Alexandria Ocasio-Cortez Responds to Claim She Used 'Fake' Accent: 'I am from the Bronx. I Act & Talk Like It'

New York Congresswoman Alexandria Ocasio-Cortez spoke Friday at the National Action Network convention, and for all the praise she received for her message about taking pride in your work, she drew an equal amount of criticism for her accent.

Ocasio-Cortez, a first-term Democrat from the Bronx, offered a message to the working class through her speech, stressing that any work is good work. She reflected upon her days as a "proud" bartender, about which she declared, "ain't nothing wrong with that."

"There's nothing wrong with working retail, folding clothes for other people to buy," Ocasio-Cortez said. "There is nothing wrong with preparing the food that your neighbors will eat. There is nothing wrong with driving the buses that take your family to work. There is nothing wrong with being a working person in the United States of America and there is everything dignified about it."

It wasn't her pitch itself that got people on social media stirred up about the speech, but rather the delivery. A number of critics of the congresswoman claimed Ocasio-Cortez was using a "fake African American accent" or faux "Southern accent" at the convention, which reportedly had an audience made up largely of African Americans.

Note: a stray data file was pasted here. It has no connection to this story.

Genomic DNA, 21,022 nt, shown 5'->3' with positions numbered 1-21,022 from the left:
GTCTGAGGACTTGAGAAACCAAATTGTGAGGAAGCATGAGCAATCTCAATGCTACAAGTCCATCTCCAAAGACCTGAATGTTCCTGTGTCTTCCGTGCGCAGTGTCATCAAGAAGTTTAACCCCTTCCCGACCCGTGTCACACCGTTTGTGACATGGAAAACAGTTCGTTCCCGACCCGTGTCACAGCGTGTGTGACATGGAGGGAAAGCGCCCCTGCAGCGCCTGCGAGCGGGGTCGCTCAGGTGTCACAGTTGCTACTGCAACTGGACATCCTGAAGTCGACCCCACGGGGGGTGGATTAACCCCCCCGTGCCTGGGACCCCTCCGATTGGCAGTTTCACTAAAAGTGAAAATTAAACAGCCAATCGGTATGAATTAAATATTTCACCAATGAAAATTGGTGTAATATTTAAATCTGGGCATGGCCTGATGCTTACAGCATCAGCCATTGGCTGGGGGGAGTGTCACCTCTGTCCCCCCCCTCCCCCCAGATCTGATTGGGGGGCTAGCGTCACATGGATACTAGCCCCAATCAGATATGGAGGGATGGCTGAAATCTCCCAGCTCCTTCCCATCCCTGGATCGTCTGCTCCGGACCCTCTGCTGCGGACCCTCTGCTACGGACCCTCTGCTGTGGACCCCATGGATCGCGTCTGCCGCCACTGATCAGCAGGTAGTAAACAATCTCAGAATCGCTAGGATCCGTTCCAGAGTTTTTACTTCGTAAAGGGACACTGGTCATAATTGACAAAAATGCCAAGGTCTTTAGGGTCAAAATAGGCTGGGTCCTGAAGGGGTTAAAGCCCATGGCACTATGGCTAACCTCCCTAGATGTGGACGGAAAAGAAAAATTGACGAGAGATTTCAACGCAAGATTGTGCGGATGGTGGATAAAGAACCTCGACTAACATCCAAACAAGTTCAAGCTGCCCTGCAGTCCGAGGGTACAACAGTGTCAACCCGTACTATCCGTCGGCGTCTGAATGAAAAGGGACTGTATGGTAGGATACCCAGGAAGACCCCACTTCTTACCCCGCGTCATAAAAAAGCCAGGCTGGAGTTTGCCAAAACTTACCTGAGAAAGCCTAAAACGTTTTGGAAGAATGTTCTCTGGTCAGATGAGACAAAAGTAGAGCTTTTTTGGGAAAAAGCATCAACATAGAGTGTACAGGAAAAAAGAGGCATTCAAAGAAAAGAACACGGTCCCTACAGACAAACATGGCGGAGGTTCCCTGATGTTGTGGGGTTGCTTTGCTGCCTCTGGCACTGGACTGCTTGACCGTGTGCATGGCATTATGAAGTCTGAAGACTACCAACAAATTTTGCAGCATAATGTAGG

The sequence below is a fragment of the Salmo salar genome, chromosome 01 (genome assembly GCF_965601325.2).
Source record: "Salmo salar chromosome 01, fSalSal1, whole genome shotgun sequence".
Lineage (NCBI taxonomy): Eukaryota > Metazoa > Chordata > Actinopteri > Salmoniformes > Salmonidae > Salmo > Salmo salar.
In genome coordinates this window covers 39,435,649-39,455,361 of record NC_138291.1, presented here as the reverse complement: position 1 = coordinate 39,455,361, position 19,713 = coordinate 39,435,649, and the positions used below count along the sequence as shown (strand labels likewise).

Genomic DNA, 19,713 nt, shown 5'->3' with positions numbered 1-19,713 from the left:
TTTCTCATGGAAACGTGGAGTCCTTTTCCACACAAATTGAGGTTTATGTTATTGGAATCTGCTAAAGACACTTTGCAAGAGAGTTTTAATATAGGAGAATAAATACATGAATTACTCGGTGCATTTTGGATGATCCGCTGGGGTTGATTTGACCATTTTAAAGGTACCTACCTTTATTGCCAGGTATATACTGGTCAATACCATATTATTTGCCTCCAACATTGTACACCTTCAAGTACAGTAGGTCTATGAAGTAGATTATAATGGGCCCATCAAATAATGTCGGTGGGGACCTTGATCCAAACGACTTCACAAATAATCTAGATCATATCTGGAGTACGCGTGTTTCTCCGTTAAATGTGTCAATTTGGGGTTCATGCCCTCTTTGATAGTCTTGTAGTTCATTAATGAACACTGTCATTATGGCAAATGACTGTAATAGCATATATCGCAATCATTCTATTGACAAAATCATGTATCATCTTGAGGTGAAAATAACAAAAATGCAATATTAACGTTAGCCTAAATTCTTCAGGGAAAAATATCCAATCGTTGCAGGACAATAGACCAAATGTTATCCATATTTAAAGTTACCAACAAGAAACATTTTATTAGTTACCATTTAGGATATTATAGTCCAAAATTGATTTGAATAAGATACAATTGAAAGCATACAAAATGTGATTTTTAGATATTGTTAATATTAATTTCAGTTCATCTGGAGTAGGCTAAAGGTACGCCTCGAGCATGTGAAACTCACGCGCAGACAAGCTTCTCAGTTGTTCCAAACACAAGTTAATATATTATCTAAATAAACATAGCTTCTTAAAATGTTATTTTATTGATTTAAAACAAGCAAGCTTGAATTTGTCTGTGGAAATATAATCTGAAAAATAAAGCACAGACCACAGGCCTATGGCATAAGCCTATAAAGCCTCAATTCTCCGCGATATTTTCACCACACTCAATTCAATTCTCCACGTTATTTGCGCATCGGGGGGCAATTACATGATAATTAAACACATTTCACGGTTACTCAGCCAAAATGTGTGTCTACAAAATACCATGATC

Ocasio-Cortez snapped back on Twitter Friday before the sun set in New York.

"As much as the right wants to distort & deflect, I am from the Bronx. I act & talk like it, *especially* when I'm fired up and especially when I'm home," Ocasio-Cortez tweeted. "It is so hurtful to see how every aspect of my life is weaponized against me, yet somehow asserted as false at the same time."

"Folks talking about my voice can step right off. Women's March & Kavanaugh speech, same. Any kid who grew up in a distinct linguistic culture & had to learn to navigate class enviros at school/work knows what's up. My Spanish is the same way. These conspiracy mills are [trash]."

Before the congresswoman defended herself, Twitter users aired their opinions.

The National Action Network was formed by Rev. Al Sharpton in 1991 to "promote a modern civil rights agenda that includes the fight for one standard of justice, decency and equal opportunities for all people," according to its website.

Ocasio-Cortez's bartender comment follows a remark that President Donald Trump made earlier this week in reference to the Democrats' proposed Green New Deal, a sweeping climate change and social justice and jobs bill the young representative sponsored in the House.

"The Green New Deal done by a young bartender, 29 years old," President said at a fundraiser on Tuesday. "A young bartender, wonderful young woman, the Green New Deal. The first time I heard it I said, 'That's the craziest thing'"

The president asked Republicans to keep the Green New Deal alive and not squash it so he can run against it during a reelection campaign in 2020.

Alexandria Ocasio-Cortez Responds to Claim She Used 'Fake' Accent: 'I am from the Bronx. I Act & Talk Like It' | U.S.